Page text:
July 16, 2013 at 10:28 pm |
    • Vic

      Hello Cliff,

      Trust me on this. When you think about God, don't concern yourself with which God nor Religion (DOs & DON'Ts) but with Faith. Start with asking yourself, where did all of this Universe & Life in it come from? Then, follow your heart.

      I started with this myself, and have always been compelled by the Design I see in everything, and I always believed there is a God who created all of this.

      July 16, 2013 at 10:48 pm |
      • Athy

        Well, Vic, that's the train of thought that most people without critical thinking skills follow. I know many (maybe too many) people in that same boat. Nice people, but just can't think logically. Since you can't do it, just stick with your beliefs.

        July 16, 2013 at 11:06 pm |
        • Cliff

          When I follow my "heart" I don't come to the conclusion that the universe was created by design. But that doesn't make it any less mysterious or beautiful. I don't believe it's possible to scientifically prove the deeper questions in life. But at the same time I can't believe that there is a "plan" to the world. So yeah...didn't help.

          July 17, 2013 at 12:13 am |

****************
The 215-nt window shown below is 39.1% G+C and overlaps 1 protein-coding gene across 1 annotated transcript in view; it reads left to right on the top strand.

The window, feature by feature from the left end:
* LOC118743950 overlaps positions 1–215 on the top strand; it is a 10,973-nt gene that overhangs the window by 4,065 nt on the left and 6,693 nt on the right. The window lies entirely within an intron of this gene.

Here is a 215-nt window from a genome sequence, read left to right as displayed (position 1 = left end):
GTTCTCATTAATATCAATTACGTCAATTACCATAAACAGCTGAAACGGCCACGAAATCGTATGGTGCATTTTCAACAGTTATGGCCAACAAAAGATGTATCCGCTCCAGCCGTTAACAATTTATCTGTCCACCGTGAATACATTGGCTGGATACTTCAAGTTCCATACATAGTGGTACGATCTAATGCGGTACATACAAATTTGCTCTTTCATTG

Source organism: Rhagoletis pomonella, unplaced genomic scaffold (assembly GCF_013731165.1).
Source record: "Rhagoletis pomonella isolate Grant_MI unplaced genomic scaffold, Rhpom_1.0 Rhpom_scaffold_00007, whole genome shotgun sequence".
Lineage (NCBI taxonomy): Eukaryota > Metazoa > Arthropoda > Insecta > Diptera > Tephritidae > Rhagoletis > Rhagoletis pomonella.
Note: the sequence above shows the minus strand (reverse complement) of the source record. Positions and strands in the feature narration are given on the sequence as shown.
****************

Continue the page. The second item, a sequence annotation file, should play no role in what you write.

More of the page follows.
11. k

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    July 16, 2013 at 10:27 pm |
  12. k

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    July 16, 2013 at 10:26 pm |
  13. k

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    July 16, 2013 at 10:26 pm |
    • tom

      Observer
      Real Tom is a very smart person who prefers to insult and name-call rather than debate with facts. She constantly violated the rules for conduct. It's a shame since she has much to offer. Don't blame anyone but her for all the nasty names she called others. Hopefully, she'll be back with a different att-itude and make all the valuable contributions that we all know she is capable of.

      so, u no quite a bit about other posters and y they r banned

      lol

      July 17, 2013 at 1:14 am |
  14. k

    « Previous 1 2 3 4 5 6 7 8 9 10 11 12 13 14 15 16 17 18 19 20 21 22 23 24 25 26 27 28 29 30 31 32 33 34 35 36 37 38 39 40 41 42 43 44 45 46 47 48 49 50 51 52 53 54 55 56 57 58 59 60 61 62 63 64 65 66 67 68 69 70 71 72 73 74 75 76 77 78 79 80 81 82 83 84 85 86 87 88 89 90 91 92 93 94 95 96 97 98 99 100 101 102

    July 16, 2013 at 10:25 pm |
  15. Austin

    Tom, Tom, the Other One
    Real Tom hasn't been on since Daniel the CNN co-editor started acting out against people he didn't care for. Couple of weeks..

    @ Tom Tom..........how did he act out? did he block peoples comments? I could not register any comments on one blog.

    July 16, 2013 at 10:20 pm |
    • Tom, Tom, the Other One

      See my post on the previous page. I should add that the editor, Daniel Burke, and Really-O? had an entertaining exchange and that may have been the start of Daniel's more pro-active activities. My experience was simply having all my posts instantly marked for moderation, most of them removed in minutes. Amusing when I posted the Nicene Creed and had that marked for moderation on this "Belief Blog".

      July 16, 2013 at 10:27 pm |